What you are really doing when you roll out your short, naked options


So,  you just watched free training from your options broker and you’re so excited that you just found the Golden Goose.  Wow, high-probability wins!  What could be better?

You like the way your broker/trainer keeps saying “three standard deviation move”.  It just sounds so smart and he seems so confident about it all.



You just risked too much money in another unlimited risk position and the underlying just blew past your short, unhedged options.

You are down.  Big.

“No problem”, the broker/educator says. “When that happens you just roll out naked option position and collect even more premium!”

Wow! Really? No.

No. You didn’t collect even more premium free and clear — it is offset by your liability (the new short option position). Yes, you collected premium and you also paid up to close out your previous loss at the same time. So, have a new liability. Your loss did not go anywhere. You are just keeping the trade open.

In rolling out your loss into a new longer-dated DITM (or ITM) option, you have kept all the same risk on, and in return you have collected a diminished premium (remember, you are no longer near-the-money and extrinsic value is lower and lower as you go in or out of the money).

I am very familiar with this argument and the dogmatic (manipulative) teachings about this.  So, I propose a question to these acolytes:

“Would you normally sell a DITM option to express an directional opinion?”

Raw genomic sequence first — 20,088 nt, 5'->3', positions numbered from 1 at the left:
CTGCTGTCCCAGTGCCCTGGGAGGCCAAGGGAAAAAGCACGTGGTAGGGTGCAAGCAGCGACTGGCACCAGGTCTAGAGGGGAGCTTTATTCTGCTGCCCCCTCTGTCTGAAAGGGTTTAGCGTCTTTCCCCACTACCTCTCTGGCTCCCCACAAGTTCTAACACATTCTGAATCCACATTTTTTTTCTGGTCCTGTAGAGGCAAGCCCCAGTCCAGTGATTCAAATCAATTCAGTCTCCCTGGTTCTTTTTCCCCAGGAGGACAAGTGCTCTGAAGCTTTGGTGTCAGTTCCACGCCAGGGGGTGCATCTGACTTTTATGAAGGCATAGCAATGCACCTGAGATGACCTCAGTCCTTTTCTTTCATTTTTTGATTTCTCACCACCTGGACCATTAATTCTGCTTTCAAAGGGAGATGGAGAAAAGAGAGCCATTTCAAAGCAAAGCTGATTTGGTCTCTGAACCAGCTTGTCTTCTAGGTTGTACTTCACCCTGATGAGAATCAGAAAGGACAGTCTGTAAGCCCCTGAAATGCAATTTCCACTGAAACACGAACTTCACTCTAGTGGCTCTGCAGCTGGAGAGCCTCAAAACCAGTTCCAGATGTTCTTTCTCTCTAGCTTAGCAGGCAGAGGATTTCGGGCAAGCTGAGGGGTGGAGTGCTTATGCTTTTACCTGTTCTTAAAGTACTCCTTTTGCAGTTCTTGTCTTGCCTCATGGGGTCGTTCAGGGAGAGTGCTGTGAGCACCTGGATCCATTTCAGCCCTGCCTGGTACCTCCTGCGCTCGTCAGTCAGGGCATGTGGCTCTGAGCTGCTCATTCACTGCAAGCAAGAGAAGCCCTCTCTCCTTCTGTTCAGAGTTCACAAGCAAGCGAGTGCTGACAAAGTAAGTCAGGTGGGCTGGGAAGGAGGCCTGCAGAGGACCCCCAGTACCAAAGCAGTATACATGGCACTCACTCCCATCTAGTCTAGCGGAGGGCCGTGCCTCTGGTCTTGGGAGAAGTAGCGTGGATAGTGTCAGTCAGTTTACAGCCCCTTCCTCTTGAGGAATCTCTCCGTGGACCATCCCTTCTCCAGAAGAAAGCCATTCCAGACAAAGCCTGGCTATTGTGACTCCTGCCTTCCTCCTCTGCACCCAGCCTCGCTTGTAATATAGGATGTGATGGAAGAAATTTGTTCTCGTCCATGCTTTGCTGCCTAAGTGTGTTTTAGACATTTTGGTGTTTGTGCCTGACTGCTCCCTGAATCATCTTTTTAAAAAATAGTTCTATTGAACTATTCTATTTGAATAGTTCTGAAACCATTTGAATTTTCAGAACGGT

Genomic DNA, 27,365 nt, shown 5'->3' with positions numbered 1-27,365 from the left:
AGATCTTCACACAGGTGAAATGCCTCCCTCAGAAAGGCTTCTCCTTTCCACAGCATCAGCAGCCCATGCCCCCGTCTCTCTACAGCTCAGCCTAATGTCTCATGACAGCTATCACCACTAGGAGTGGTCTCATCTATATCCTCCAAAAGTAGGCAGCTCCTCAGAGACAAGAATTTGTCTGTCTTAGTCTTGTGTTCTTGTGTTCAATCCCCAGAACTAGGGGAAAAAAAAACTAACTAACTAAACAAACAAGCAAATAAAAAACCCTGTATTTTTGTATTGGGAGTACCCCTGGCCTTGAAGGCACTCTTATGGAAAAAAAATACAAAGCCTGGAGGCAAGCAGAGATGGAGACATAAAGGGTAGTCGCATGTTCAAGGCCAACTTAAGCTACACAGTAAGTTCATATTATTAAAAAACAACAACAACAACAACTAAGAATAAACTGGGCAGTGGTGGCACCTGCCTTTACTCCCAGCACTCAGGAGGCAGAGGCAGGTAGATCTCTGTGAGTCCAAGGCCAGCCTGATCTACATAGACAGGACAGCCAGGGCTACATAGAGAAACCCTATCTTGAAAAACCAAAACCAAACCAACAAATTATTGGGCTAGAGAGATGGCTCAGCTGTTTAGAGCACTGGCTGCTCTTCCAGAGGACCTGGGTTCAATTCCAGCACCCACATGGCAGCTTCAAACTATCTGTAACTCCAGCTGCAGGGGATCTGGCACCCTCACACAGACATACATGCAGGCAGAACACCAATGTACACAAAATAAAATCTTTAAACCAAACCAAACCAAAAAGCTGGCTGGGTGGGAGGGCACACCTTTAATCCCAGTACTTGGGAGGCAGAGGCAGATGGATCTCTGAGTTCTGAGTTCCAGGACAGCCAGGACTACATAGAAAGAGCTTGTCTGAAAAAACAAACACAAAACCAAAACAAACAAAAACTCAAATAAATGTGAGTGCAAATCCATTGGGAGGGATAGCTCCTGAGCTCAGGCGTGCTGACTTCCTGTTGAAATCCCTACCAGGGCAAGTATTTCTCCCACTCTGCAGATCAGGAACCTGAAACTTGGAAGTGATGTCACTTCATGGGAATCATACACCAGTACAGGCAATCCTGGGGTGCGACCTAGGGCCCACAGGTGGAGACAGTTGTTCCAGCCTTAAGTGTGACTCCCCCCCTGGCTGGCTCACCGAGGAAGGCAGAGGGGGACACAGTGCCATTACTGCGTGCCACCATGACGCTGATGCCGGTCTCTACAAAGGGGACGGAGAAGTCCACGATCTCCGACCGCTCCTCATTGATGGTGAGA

–“No,because I don’t make directional trades and I never trade DITM options because they are just the equivalent of stock”

“So, you have a directional opinion, then?”

— “No, only suckers play options for direction… smart traders only sell options to collect time premium, which is always eroding”

“Then you must like the time premium (extrinsic value) you’re collecting from this short DITM option in exchange for continuing to take unlimited risk?

— “No, not at this strike. But I collect a ton if intrinsic value that goes straight into my account”

“Right, but that is offest by the position so you are still at a loss from your previous trade. So you are just putting on this position in blind hope that the trade comes back in your direction and makes you whole again?”

–“No, I collected premium for this so I am a premium seller”


Another way to tell this story is that you had a losing trade and, rather than cutting the trade and looking for another opportunity, you kept risking more and more just prove you were really right all along. Maybe you actually hope to prove to yourself that you have found a way to never have a losing trade again!

I’m not sure what is so enticing about this kind of education for so many, but this advice is very dangerous.  The trader will likely be cut off before he loses too much more than his full account value on a massive losing trade, but odds are he will have spent a good portion of his account on commissions for all those “small” trades he likes to make so often, with no clue what he is really risking.

There is a time and a way to sell options premium.  To me, this is neither.

(And I never sell naked options)

To good trades,

About the author

Todd Gill
Todd Gill

Todd Gill is a private trader, trading his own account and the accounts of select family members. Depending on the current market environment and context he will trade stock options, futures options and futures spreads. With all trades and at all times, his goal is always twofold: to manage risk while leaving open the potential for massive winning trades. For more information, see wwww.thetradersjourney.com

Todd Gill By Todd Gill